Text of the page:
Strangely shaped trees stand blackened against a desert landscape and blue sky.
Non-native grasses are invading vast swaths of southern California. Those grasses feed wildfire, including the recent York Fire in the Mojave Desert. Recent fires have torched more than a million of the iconic Joshua trees native to the region. (Ziarnek-Krzysztof/Wikimedia Commons)

Wildfires linked to invasive grasses, Valliere says

Auto emissions 'fertilize' fuel

Joshua trees burning in the Mojave Desert are the victims of changing patterns of wildfire, fueled by the spread of grasses that are not native to the region, restoration ecologist Justin Valliere told media in recent interviews.

A man dressed for hiking, standing on a rock in a landscape of dry grass
Justin Valliere is an assistant professor of UC Cooperative Extension in the UC Davis Department of Plant Sciences. (Courtesy Justin Valliere)

In late July, Valliere was still settling into his new job at the Department of Plant Sciences when the York Fire erupted in the Mojave National Preserve in southern California. The area includes the western range of the Joshua tree, a unique type of yucca that has been compared to the other-worldly drawings of Dr. Seuss. The fire drew national media attention to the trees’ vulnerability, in an area where fire is uncommon and plants are not adapted to it.

Valliere, who specializes in the impacts of invasive grasses, drew the links connecting non-native invaders, air pollution and the existential threat fire now poses to the beloved trees.

“Invasive grasses in the Mojave Desert are completely altering the fire regime there… and leading to more frequent fires,” Valliere told the Washington Post.

Non-native grasses already have spread across large swaths of southern California. One factor sparking their growth, including in parts of the Mojave, is air pollution from populated areas. Emissions from cars and trucks contain nitrogen, which is like fertilizer that floats into the air, then dumps all over the landscape, Valliere told radio station KPCC-FM, part of Southern California Public Radio.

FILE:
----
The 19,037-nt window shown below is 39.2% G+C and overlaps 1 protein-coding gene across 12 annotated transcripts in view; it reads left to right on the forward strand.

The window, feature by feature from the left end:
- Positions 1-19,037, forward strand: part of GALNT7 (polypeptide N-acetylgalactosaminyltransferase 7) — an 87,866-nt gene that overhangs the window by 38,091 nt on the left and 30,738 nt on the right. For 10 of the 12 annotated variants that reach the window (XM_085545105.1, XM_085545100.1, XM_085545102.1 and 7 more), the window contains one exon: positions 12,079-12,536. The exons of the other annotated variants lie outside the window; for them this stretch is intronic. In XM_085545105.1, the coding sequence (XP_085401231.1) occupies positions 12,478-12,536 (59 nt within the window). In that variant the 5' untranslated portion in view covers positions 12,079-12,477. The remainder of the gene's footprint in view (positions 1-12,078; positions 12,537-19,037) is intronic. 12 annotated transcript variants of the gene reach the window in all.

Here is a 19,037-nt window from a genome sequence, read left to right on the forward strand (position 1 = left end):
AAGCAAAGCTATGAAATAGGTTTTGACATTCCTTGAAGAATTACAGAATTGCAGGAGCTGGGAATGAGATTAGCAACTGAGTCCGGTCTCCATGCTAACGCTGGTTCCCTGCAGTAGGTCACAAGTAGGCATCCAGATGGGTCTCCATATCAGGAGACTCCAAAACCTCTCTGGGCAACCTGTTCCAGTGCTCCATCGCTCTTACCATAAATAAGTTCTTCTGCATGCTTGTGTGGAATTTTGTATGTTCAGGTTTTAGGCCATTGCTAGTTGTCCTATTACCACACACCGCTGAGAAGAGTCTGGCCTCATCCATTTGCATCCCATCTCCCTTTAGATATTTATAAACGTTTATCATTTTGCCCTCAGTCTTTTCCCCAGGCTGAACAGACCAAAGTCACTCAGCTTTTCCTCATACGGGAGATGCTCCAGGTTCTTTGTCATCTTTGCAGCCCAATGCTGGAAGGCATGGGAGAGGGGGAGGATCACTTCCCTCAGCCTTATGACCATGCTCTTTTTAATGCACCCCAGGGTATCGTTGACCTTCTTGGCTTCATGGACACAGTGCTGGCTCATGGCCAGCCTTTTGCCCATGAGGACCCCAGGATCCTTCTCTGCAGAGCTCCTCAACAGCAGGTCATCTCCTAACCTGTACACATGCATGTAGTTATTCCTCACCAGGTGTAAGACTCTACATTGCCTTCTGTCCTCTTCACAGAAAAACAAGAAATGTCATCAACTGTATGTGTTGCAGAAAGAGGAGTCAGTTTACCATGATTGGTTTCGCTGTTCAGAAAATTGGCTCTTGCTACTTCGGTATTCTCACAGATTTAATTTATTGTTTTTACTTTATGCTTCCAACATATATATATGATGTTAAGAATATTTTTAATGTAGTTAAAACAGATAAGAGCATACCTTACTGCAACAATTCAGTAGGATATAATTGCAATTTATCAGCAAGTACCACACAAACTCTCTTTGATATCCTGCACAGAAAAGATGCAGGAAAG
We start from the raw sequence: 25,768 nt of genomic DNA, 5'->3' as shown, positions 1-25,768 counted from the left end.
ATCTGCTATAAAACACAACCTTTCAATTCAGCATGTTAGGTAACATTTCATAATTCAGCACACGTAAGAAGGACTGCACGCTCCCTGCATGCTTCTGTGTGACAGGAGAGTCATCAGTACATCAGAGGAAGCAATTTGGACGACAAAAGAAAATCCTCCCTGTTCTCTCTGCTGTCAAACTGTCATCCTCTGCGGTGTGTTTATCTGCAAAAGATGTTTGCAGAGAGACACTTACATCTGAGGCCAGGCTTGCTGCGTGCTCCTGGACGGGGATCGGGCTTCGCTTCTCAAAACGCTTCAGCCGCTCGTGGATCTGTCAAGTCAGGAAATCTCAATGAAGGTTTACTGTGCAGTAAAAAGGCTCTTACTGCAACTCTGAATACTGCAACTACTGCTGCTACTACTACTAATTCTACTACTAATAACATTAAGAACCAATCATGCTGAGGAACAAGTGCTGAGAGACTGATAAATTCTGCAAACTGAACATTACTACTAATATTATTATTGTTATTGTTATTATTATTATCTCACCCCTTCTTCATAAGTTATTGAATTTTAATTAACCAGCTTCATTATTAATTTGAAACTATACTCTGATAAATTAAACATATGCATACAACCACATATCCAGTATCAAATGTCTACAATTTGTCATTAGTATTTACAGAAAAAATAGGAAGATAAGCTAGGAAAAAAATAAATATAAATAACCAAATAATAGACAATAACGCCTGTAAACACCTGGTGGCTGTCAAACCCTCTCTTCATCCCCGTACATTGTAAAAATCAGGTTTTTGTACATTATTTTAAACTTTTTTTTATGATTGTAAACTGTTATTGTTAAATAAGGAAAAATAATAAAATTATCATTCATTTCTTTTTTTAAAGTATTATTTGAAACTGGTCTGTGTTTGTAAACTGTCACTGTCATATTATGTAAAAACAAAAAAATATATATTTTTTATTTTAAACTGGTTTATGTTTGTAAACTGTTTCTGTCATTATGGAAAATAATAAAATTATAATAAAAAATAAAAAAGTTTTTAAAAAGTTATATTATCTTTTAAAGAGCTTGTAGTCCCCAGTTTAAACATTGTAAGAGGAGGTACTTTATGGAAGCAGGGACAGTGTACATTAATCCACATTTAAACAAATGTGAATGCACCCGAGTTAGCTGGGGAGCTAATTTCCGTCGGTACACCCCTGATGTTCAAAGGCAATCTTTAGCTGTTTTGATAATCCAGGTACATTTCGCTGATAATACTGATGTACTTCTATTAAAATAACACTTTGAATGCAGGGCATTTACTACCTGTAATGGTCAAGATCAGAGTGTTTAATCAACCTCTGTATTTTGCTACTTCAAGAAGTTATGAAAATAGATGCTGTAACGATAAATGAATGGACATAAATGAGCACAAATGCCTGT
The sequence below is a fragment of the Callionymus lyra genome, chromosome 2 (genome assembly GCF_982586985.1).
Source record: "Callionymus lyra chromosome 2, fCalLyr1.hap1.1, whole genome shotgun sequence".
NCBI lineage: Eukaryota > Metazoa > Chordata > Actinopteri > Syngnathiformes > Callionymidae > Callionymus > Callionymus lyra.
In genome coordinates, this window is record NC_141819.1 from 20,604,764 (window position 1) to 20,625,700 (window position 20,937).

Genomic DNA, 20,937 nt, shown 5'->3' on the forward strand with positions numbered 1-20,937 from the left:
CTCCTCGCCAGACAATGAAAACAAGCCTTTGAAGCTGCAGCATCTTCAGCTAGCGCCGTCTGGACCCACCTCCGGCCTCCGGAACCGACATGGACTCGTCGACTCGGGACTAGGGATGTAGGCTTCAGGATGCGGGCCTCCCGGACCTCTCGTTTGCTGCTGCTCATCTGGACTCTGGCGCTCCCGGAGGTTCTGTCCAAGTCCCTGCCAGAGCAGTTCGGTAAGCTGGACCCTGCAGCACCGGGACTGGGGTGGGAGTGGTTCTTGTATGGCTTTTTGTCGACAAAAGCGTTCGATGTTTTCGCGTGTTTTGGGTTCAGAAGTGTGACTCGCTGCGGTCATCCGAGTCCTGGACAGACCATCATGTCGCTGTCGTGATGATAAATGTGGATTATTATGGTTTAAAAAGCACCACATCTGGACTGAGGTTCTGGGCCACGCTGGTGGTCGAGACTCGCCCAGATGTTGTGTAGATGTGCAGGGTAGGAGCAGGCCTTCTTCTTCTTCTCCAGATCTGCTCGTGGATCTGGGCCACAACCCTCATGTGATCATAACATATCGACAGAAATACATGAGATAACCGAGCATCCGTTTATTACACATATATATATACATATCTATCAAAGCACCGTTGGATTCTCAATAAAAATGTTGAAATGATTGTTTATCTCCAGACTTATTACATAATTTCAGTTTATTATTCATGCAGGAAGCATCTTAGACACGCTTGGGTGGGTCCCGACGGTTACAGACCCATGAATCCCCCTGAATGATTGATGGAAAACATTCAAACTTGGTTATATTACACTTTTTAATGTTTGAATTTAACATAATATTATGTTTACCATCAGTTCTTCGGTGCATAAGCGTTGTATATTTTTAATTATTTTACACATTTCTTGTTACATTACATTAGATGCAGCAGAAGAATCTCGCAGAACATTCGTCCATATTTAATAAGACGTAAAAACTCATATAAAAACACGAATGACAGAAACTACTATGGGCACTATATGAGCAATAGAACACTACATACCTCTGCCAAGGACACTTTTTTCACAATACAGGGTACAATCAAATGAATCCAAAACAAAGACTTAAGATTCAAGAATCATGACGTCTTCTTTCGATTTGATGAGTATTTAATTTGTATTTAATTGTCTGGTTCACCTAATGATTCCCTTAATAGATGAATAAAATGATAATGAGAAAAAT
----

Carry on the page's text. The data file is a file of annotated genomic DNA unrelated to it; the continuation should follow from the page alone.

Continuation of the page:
Nitrogen pollution “might seem like a good thing, but a lot of research, including my own, has shown that it really favors these invasive species over native species,” Valliere told the radio host.

The non-native grasses are tough and don’t break down as quickly as native flowers. “They dry out really quickly in spring and summer… (creating) this continuous fuel bed across landscapes,” Valliere continued. “They catch fire really easily, then they carry fire very well” from tree to tree.

While air pollution "fertilizer" probably is not a major factor in the York Fire, due to its location, nitrogen does contribute to fire danger in other parts of the Mojave and elsewhere in the state. "Invasive grasses do very well in areas without nitrogen deposition, too, but where nitrogen does blow in, it makes their impacts even greater," Valliere explained.

Invasive grasses are “just so widespread at this point that there’s no way we’re ever going to eradicate them,” Valliere said. “We need to focus our efforts on really sensitive areas or areas where we’re trying to restore native vegetation after a disturbance like a fire.”

Artid landscape in the foreground. On the distant horizon, a city.
Nitrogen, from car and truck fumes in populated areas such as Los Angeles, drifts into the air and falls on distant lands such as the Santa Monica Mountains, pictured here. Nitrogen fuels the growth of non-native grasses that, in turn, spark and spread wildfire. (Courtesy Justin Valliere)

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Valliere has spent years researching native landscapes and how to restore them in southern California. He now is an assistant professor of UC Cooperative Extension, specializing in landscape restoration.

The York Fire was contained on Aug. 20, after burning more than 93,000 acres in southern California and Nevada. Three years ago, the nearby Dome Fire scorched more than 43,000 acres and killed an estimated 1.3 million Joshua trees, the U.S. National Park Service reported.

Read Valliere’s comments in the Washington Post article, “Wild, weird and iconic, California’s Joshua trees face a new threat: fire.”

Listen to Valliere’s comments in the podcast, “Wildfires are threatening beloved Joshua trees in the Mojave Desert,” by KPCC-FM radio, a member of Southern California Public Radio.

Media Resources

  • Trina Kleist, UC Davis Department of Plant Sciences,, (530) 754-6148 or  (530) 601-6846

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